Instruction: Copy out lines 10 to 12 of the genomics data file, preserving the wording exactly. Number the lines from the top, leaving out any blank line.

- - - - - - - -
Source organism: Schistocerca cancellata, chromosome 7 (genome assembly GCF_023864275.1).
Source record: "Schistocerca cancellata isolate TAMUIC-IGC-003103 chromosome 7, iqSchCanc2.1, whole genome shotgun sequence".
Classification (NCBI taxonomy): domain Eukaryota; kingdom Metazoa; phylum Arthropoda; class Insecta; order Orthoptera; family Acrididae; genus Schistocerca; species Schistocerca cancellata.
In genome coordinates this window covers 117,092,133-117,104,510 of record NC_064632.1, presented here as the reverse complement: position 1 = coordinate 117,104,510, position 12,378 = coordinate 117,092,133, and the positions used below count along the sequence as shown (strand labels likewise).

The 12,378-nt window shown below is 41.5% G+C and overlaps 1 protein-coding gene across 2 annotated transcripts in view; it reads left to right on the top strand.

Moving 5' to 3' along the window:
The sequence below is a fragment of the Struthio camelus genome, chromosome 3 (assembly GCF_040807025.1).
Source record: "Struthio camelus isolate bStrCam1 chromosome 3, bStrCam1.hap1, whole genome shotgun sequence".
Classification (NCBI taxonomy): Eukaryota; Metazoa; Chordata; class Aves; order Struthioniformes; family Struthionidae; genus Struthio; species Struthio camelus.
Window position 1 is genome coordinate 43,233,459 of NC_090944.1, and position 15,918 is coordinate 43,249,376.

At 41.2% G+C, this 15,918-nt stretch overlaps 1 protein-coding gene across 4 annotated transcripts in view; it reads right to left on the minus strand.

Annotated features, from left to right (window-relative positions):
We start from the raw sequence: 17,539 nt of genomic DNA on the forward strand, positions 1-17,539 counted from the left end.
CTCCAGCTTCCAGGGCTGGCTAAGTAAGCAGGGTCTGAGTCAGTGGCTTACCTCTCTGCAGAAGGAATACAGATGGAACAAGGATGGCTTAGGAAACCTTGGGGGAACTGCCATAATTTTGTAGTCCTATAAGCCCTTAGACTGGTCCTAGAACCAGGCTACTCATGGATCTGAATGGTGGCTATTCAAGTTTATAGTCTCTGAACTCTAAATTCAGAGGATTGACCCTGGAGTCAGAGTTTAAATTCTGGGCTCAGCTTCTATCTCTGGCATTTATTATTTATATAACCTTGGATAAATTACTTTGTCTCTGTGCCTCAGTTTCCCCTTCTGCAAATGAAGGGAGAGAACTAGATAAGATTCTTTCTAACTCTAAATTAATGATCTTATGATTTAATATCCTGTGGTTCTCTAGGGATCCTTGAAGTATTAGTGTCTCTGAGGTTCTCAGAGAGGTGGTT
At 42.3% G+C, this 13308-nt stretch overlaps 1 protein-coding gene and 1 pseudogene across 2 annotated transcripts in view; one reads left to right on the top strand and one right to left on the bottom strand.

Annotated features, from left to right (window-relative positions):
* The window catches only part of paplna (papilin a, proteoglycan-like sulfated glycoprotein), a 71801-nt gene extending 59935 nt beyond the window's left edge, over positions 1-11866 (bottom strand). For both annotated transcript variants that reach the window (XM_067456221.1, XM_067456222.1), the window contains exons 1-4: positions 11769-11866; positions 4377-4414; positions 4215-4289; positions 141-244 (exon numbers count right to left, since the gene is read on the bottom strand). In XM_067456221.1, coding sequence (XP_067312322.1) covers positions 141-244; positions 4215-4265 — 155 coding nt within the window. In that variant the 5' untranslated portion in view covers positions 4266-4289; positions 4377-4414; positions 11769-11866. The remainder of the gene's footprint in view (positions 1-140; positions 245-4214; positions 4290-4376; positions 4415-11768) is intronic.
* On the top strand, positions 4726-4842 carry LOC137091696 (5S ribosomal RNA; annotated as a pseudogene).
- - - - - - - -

Window position 1 is genome coordinate 43,233,459 of NC_090944.1, and position 15,918 is coordinate 43,249,376.

At 41.2% G+C, this 15,918-nt stretch overlaps 1 protein-coding gene across 4 annotated transcripts in view; it reads right to left on the minus strand.

Annotated features, from left to right (window-relative positions):